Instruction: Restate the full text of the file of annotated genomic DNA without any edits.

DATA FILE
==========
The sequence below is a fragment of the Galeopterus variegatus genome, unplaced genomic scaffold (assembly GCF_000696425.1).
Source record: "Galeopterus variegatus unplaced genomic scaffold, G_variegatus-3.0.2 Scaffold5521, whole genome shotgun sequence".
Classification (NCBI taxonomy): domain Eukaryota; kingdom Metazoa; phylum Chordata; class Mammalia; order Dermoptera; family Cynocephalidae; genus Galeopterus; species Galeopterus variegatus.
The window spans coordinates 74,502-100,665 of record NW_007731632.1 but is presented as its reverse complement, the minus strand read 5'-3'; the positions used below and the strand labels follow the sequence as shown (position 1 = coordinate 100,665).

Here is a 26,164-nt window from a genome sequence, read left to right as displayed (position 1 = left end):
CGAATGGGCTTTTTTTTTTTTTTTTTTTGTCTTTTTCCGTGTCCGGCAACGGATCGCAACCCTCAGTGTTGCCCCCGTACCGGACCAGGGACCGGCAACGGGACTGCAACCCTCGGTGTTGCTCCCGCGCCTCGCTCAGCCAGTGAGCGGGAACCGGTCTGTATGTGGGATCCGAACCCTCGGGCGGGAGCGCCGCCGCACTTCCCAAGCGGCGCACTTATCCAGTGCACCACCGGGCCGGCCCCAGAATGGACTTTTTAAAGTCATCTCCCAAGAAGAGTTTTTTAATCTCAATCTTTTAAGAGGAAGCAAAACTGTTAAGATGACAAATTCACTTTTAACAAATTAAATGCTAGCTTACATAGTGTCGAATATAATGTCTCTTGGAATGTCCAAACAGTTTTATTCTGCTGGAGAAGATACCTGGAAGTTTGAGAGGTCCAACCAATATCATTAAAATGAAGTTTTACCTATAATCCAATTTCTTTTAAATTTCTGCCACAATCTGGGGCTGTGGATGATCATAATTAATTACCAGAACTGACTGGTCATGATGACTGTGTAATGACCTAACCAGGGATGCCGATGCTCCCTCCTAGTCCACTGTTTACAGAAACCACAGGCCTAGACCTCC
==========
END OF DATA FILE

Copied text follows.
The sequence below is a fragment of the Galeopterus variegatus genome, unplaced genomic scaffold (assembly GCF_000696425.1).
Source record: "Galeopterus variegatus unplaced genomic scaffold, G_variegatus-3.0.2 Scaffold5521, whole genome shotgun sequence".
Classification (NCBI taxonomy): domain Eukaryota; kingdom Metazoa; phylum Chordata; class Mammalia; order Dermoptera; family Cynocephalidae; genus Galeopterus; species Galeopterus variegatus.
The window spans coordinates 74,502-100,665 of record NW_007731632.1 but is presented as its reverse complement, the minus strand read 5'-3'; the positions used below and the strand labels follow the sequence as shown (position 1 = coordinate 100,665).

Here is a 26,164-nt window from a genome sequence, read left to right as displayed (position 1 = left end):
CGAATGGGCTTTTTTTTTTTTTTTTTTTGTCTTTTTCCGTGTCCGGCAACGGATCGCAACCCTCAGTGTTGCCCCCGTACCGGACCAGGGACCGGCAACGGGACTGCAACCCTCGGTGTTGCTCCCGCGCCTCGCTCAGCCAGTGAGCGGGAACCGGTCTGTATGTGGGATCCGAACCCTCGGGCGGGAGCGCCGCCGCACTTCCCAAGCGGCGCACTTATCCAGTGCACCACCGGGCCGGCCCCAGAATGGACTTTTTAAAGTCATCTCCCAAGAAGAGTTTTTTAATCTCAATCTTTTAAGAGGAAGCAAAACTGTTAAGATGACAAATTCACTTTTAACAAATTAAATGCTAGCTTACATAGTGTCGAATATAATGTCTCTTGGAATGTCCAAACAGTTTTATTCTGCTGGAGAAGATACCTGGAAGTTTGAGAGGTCCAACCAATATCATTAAAATGAAGTTTTACCTATAATCCAATTTCTTTTAAATTTCTGCCACAATCTGGGGCTGTGGATGATCATAATTAATTACCAGAACTGACTGGTCATGATGACTGTGTAATGACCTAACCAGGGATGCCGATGCTCCCTCCTAGTCCACTGTTTACAGAAACCACAGGCCTAGACCTCC